September 21, 2012 // 12:00pm — 1:15pm
The region is in the midst of a historic but turbulent transition. Almost all the region's fault lines are in flux. Shia versus Sunnis; Iran versus its many enemies; militant Islam versus moderate Islam; and the Syrian dictatorship versus its own people, let alone the perennial Israel versus the Palestinians. While these are regional fault lines, nowhere do they all collide together the way they do in Lebanon - with potentially great ramifications for the country's security, its politics, and its future. Chatah will address these conflicts and related policy questions for Lebanon, for the rest of the region, and for the United States.
September 17, 2012 // 12:00pm — 1:00pm
Ottaway reports on the state of the Saudi kingdom based on his latest trip to Saudi Arabia.
September 13, 2012 // 12:30pm — 2:00pm
Former senior national security officials, military officers, and experts with decades of Middle East experience will convene to present the Iran Project’s Report, a balanced, fact-based analysis on the benefits and costs of military action against Iran. Moving the debate past politics and unexamined assumptions about the ability of military action to achieve U.S. objectives, they offer in this report a foundation for clear thinking about the potential use of force against Iran.
September 11, 2012 // 4:00pm — 5:15pm
A top education policy official in Pakistan discusses how his country--and the wider Muslim World--can fight radicalism through revitalized policies that increase access to science and technology education.
September 07, 2012 // 10:00am — 12:00pm
Experts who participated in a February 2011 seminar on the Brazilian-Turkish mediation with Iran return to the Wilson Center to assess the ongoing negotiations and possible outcomes.
July 25, 2012 // 4:00pm — 5:15pm
Japan’s policy on the Israeli-Palestinian conflict and, more broadly, on Middle East issues generally has been shaped by two key factors: Tokyo’s quest for oil, and its awareness of the wider international diplomatic and political setting. Unfortunately for Japan, these two considerations have frequently pushed Japanese policy makers in opposite directions. Historically, Japan has preferred a low-key approach to the region. But in the aftermath of the 9/11 attacks, Tokyo has faced increasing pressure to become more engaged--more specifically, to contribute to the U.S.-led war efforts in Iraq and Afghanistan. Does Japan aspire to be a relevant player in the Middle East? Can it play such a role, if it wishes to do so? Wilson Center visiting scholar Yuka Uchida will discuss these and related issues as she explores the post-9/11 evolution of Japanese policy in the broader Middle East.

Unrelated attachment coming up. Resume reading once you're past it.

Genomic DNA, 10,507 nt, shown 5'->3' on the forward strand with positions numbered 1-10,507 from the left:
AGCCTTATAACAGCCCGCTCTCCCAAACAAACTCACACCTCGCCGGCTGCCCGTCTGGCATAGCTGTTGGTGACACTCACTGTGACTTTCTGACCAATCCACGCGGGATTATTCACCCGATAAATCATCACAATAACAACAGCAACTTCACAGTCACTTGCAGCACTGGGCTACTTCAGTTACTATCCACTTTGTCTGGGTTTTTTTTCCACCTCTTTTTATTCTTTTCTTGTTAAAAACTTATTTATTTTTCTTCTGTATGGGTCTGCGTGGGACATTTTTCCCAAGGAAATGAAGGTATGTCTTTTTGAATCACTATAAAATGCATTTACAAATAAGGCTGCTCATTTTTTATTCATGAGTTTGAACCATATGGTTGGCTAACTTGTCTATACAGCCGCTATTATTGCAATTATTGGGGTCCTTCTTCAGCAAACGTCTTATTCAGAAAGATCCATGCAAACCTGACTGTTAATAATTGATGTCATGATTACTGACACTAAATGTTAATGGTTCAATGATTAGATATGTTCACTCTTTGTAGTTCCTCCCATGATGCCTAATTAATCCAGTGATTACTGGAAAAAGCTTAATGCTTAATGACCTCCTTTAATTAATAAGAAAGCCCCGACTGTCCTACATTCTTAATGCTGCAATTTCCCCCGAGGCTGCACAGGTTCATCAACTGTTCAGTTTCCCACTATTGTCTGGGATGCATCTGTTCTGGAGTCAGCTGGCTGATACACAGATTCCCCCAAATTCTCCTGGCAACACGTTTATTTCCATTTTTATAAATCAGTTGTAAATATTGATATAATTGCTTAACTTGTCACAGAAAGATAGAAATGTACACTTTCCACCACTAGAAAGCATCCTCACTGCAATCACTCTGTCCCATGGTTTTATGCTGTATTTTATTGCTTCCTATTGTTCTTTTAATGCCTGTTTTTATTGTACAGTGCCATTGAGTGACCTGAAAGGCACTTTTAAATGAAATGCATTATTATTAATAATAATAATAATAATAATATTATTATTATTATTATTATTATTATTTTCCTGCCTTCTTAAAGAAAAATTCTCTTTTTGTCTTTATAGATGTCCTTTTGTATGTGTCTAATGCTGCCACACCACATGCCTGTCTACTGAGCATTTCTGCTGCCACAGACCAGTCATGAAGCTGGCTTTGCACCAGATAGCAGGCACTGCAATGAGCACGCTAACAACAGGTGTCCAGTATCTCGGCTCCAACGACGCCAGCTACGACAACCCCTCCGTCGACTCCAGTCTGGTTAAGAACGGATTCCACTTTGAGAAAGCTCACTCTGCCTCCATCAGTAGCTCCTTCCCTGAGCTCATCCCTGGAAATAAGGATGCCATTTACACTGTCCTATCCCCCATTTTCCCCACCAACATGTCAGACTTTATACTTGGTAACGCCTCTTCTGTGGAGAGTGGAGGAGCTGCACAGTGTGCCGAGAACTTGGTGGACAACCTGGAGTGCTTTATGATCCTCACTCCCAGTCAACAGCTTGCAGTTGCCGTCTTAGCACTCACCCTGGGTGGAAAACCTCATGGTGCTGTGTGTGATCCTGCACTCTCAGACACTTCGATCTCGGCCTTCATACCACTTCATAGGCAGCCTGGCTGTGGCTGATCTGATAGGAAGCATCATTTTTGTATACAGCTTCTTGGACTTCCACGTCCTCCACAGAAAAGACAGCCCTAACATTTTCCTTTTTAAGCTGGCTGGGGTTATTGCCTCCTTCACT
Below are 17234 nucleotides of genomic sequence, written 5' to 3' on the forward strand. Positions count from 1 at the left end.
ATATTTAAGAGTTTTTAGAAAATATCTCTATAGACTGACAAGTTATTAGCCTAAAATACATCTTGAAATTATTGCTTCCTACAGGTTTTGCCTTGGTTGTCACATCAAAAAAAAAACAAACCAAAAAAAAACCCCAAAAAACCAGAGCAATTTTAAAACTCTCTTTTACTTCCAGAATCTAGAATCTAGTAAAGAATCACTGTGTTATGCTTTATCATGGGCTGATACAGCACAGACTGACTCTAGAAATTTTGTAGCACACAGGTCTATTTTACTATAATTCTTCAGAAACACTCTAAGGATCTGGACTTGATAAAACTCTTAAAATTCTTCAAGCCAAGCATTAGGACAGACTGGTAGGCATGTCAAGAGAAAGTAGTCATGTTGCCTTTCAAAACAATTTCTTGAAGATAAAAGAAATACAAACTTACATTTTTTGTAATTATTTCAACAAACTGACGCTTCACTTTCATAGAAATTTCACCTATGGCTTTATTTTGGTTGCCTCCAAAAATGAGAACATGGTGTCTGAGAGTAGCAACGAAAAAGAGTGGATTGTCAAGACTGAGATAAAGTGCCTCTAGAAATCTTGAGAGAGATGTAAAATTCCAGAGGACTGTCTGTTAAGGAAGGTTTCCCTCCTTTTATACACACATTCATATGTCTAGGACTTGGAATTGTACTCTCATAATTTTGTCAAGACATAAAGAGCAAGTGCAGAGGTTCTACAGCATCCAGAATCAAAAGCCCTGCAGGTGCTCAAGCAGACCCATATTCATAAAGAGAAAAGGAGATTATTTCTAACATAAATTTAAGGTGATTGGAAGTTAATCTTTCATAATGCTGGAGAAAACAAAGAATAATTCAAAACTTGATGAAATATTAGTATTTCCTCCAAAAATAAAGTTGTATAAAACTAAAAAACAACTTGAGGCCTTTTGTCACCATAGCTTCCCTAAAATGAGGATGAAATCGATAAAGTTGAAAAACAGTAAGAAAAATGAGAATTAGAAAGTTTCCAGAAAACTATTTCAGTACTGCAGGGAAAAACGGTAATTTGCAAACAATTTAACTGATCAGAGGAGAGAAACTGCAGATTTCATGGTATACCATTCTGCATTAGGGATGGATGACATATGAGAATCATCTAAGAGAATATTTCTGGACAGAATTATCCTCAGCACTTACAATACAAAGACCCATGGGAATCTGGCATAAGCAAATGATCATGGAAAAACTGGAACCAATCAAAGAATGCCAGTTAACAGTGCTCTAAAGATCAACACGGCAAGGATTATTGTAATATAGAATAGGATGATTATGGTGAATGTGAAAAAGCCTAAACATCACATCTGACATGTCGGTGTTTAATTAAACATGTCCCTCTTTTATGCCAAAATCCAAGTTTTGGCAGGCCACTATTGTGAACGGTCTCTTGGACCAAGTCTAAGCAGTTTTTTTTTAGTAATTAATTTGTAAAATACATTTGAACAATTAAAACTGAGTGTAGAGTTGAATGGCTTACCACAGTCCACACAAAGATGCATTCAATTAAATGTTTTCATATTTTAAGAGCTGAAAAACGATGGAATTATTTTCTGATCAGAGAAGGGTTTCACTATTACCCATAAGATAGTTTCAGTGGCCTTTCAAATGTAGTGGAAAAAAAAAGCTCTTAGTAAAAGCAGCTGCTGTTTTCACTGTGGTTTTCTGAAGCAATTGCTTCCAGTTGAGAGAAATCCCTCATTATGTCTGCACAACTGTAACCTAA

July 16, 2012 // 4:00pm — 5:15pm
Former Public Policy Scholar Rajiv Chandrasekaran discusses his latest book, Little America--The War Within the War for Afghanistan.
July 16, 2012 // 12:00pm — 1:00pm
What if the Syrian opposition doesn't unite? Are the Alawites preparing for a separate state? Are the Kurds? What is the likely impact of a Sunni dominated Syrian government on the region? How much U.S. intervention is the right amount? Landis discusses these questions and the future of Syria.
June 28, 2012 // 9:15am — 12:30pm
On June 28th, the Leadership Project held a workshop on multi-track diplomacy with Yair Hirschfeld, lead negotiator for the Oslo Accords, and others. The workshop focused its attention on lessons learned and understanding how best to employ the tools of multi-track diplomacy.
June 26, 2012 // 12:00pm — 1:00pm
Ismail Serageldin discusses how Egypt’s Bibliotheca Alexandrina (BA) saw the rebirth of an ancient institution of scholarship and learning. For eight years in Mubarak’s Egypt, the BA was a beacon for freedom and enlightenment, and helped promote the deep currents that fed Egypt’s revolution in the Arab Spring. Yet its own values and commitments were and are being put to the test as the Egyptian people challenge authority and take charge of their own destiny.